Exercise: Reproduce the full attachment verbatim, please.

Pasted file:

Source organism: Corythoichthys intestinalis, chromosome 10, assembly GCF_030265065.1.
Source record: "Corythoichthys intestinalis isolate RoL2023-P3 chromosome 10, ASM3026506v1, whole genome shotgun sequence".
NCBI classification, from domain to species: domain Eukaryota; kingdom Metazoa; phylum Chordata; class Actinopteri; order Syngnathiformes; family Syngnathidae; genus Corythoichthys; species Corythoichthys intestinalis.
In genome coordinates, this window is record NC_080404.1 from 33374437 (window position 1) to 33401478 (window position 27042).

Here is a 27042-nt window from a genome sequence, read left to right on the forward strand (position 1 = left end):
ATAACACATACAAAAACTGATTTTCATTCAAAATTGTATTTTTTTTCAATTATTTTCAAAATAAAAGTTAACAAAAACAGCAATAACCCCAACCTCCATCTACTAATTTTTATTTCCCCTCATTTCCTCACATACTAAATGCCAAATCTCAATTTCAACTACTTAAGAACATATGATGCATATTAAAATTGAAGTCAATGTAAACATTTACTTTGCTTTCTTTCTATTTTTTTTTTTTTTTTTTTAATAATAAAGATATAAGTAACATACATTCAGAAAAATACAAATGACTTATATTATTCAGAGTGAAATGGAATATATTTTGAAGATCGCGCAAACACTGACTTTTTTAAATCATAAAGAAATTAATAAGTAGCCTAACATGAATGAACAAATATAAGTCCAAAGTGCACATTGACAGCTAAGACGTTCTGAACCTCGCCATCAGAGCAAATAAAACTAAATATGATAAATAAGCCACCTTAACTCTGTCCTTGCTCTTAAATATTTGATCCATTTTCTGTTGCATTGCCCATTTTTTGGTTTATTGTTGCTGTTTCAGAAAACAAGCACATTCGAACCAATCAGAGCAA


Source organism: Corythoichthys intestinalis, chromosome 10, assembly GCF_030265065.1.
Source record: "Corythoichthys intestinalis isolate RoL2023-P3 chromosome 10, ASM3026506v1, whole genome shotgun sequence".
NCBI classification, from domain to species: domain Eukaryota; kingdom Metazoa; phylum Chordata; class Actinopteri; order Syngnathiformes; family Syngnathidae; genus Corythoichthys; species Corythoichthys intestinalis.
In genome coordinates, this window is record NC_080404.1 from 33374437 (window position 1) to 33401478 (window position 27042).

Here is a 27042-nt window from a genome sequence, read left to right on the forward strand (position 1 = left end):
ATAACACATACAAAAACTGATTTTCATTCAAAATTGTATTTTTTTTCAATTATTTTCAAAATAAAAGTTAACAAAAACAGCAATAACCCCAACCTCCATCTACTAATTTTTATTTCCCCTCATTTCCTCACATACTAAATGCCAAATCTCAATTTCAACTACTTAAGAACATATGATGCATATTAAAATTGAAGTCAATGTAAACATTTACTTTGCTTTCTTTCTATTTTTTTTTTTTTTTTTTTAATAATAAAGATATAAGTAACATACATTCAGAAAAATACAAATGACTTATATTATTCAGAGTGAAATGGAATATATTTTGAAGATCGCGCAAACACTGACTTTTTTAAATCATAAAGAAATTAATAAGTAGCCTAACATGAATGAACAAATATAAGTCCAAAGTGCACATTGACAGCTAAGACGTTCTGAACCTCGCCATCAGAGCAAATAAAACTAAATATGATAAATAAGCCACCTTAACTCTGTCCTTGCTCTTAAATATTTGATCCATTTTCTGTTGCATTGCCCATTTTTTGGTTTATTGTTGCTGTTTCAGAAAACAAGCACATTCGAACCAATCAGAGCAA